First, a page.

Abstract. An on-line enecylopedia entry of the literature on political business cycles using historical data.
Adaptive Partisan Theory
Journal of Public Finance and Public Choice 17: 11-18, 1999
Abstract. Previous empirical studies designed to test the rational expectations partisan model of Alesina  have generally looked for changes in real macroeconomic variables following a change in party power (incumbent party loss), whereas the model predicts these variables should fluctuate in a predictable manner even when the incumbent party is reelected. It is shown in this paper that the previous evidence is supportive of a partisan policy model where agents employ adaptive expectations, in which case only changes in party power lead to partisan economic fluctuations of real variables.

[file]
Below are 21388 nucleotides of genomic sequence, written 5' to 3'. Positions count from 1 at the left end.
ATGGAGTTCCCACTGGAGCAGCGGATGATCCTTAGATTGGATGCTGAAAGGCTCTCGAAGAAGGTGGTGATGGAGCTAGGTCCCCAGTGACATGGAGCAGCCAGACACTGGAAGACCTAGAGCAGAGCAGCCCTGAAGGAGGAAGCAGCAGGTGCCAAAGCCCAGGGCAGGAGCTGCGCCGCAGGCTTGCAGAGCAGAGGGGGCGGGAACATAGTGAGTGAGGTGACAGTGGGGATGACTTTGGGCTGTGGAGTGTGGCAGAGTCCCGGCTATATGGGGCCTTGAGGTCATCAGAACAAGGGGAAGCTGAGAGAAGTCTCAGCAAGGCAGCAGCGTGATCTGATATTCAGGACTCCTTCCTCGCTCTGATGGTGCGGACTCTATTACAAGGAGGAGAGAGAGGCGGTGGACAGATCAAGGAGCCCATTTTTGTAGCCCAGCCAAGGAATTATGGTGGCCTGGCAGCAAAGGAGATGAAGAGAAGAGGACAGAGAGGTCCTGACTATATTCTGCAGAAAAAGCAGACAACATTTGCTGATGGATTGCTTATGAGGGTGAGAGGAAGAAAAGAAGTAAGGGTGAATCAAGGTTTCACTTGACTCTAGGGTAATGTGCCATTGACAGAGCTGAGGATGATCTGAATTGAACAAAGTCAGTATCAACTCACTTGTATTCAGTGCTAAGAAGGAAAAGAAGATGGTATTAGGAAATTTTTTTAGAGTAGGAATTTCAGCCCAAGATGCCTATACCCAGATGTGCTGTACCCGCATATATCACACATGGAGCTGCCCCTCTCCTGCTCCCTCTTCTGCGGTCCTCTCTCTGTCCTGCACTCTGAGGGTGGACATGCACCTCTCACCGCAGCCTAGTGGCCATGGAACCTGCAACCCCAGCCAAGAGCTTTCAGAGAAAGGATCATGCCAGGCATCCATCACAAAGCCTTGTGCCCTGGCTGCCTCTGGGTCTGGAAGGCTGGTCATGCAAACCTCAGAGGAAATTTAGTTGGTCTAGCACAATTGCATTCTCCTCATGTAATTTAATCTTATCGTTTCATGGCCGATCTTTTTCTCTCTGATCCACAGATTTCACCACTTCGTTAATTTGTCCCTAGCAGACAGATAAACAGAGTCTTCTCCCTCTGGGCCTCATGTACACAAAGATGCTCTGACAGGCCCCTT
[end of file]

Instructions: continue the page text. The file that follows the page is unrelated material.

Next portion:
Testing Rational Partisan Theory when Elections are Endogenous Events: Some Empirical Evidence from the United Kingdom
Quarterly Journal of Business and Economics 38: 45-56, 1999
Abstract. Rational partisan theory predicts macroeconomic fluctuations are triggered by possible changes in government policies due to elections. Empirical testing may fall prey to an endogeneity problem when incumbent governments determine the timing of an election and voters respond to current economic conditions in their choice of party support. Hausman tests suggest elections in Britain are endogenous to growth and stronger support is found for rational partisan theory using an instrumental variable routine.
Southern Economic Journal 64: 987-1000, 1998